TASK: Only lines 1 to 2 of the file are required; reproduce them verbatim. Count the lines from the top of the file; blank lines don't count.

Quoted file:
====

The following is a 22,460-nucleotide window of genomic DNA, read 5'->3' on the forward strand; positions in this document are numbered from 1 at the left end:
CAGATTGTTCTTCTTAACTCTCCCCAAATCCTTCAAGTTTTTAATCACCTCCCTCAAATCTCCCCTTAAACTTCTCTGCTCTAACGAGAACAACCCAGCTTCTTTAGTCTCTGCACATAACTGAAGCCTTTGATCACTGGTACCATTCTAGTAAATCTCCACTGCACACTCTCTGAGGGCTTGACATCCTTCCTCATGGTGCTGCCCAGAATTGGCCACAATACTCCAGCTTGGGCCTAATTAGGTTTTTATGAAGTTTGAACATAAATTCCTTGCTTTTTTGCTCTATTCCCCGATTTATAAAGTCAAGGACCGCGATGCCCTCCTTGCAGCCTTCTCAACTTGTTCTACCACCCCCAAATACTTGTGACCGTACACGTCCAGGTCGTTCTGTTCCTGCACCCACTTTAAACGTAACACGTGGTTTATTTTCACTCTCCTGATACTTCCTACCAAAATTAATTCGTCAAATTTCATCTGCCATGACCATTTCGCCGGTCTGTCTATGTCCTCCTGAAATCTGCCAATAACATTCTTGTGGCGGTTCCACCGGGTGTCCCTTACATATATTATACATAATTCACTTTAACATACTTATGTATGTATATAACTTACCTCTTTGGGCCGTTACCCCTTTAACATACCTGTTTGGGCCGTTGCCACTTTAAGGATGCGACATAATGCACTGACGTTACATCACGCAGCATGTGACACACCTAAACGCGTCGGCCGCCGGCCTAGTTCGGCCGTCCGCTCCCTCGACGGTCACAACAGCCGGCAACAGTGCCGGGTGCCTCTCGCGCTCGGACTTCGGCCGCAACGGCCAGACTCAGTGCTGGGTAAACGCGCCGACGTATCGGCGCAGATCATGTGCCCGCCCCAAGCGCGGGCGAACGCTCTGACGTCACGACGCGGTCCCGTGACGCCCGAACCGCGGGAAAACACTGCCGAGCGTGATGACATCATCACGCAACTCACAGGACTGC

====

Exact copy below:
The following is a 22,460-nucleotide window of genomic DNA, read 5'->3' on the forward strand; positions in this document are numbered from 1 at the left end:
CAGATTGTTCTTCTTAACTCTCCCCAAATCCTTCAAGTTTTTAATCACCTCCCTCAAATCTCCCCTTAAACTTCTCTGCTCTAACGAGAACAACCCAGCTTCTTTAGTCTCTGCACATAACTGAAGCCTTTGATCACTGGTACCATTCTAGTAAATCTCCACTGCACACTCTCTGAGGGCTTGACATCCTTCCTCATGGTGCTGCCCAGAATTGGCCACAATACTCCAGCTTGGGCCTAATTAGGTTTTTATGAAGTTTGAACATAAATTCCTTGCTTTTTTGCTCTATTCCCCGATTTATAAAGTCAAGGACCGCGATGCCCTCCTTGCAGCCTTCTCAACTTGTTCTACCACCCCCAAATACTTGTGACCGTACACGTCCAGGTCGTTCTGTTCCTGCACCCACTTTAAACGTAACACGTGGTTTATTTTCACTCTCCTGATACTTCCTACCAAAATTAATTCGTCAAATTTCATCTGCCATGACCATTTCGCCGGTCTGTCTATGTCCTCCTGAAATCTGCCAATAACATTCTTGTGGCGGTTCCACCGGGTGTCCCTTACATATATTATACATAATTCACTTTAACATACTTATGTATGTATATAACTTACCTCTTTGGGCCGTTACCCCTTTAACATACCTGTTTGGGCCGTTGCCACTTTAAGGATGCGACATAATGCACTGACGTTACATCACGCAGCATGTGACACACCTAAACGCGTCGGCCGCCGGCCTAGTTCGGCCGTCCGCTCCCTCGACGGTCACAACAGCCGGCAACAGTGCCGGGTGCCTCTCGCGCTCGGACTTCGGCCGCAACGGCCAGACTCAGTGCTGGGTAAACGCGCCGACGTATCGGCGCAGATCATGTGCCCGCCCCAAGCGCGGGCGAACGCTCTGACGTCACGACGCGGTCCCGTGACGCCCGAACCGCGGGAAAACACTGCCGAGCGTGATGACATCATCACGCAACTCACAGGACTGC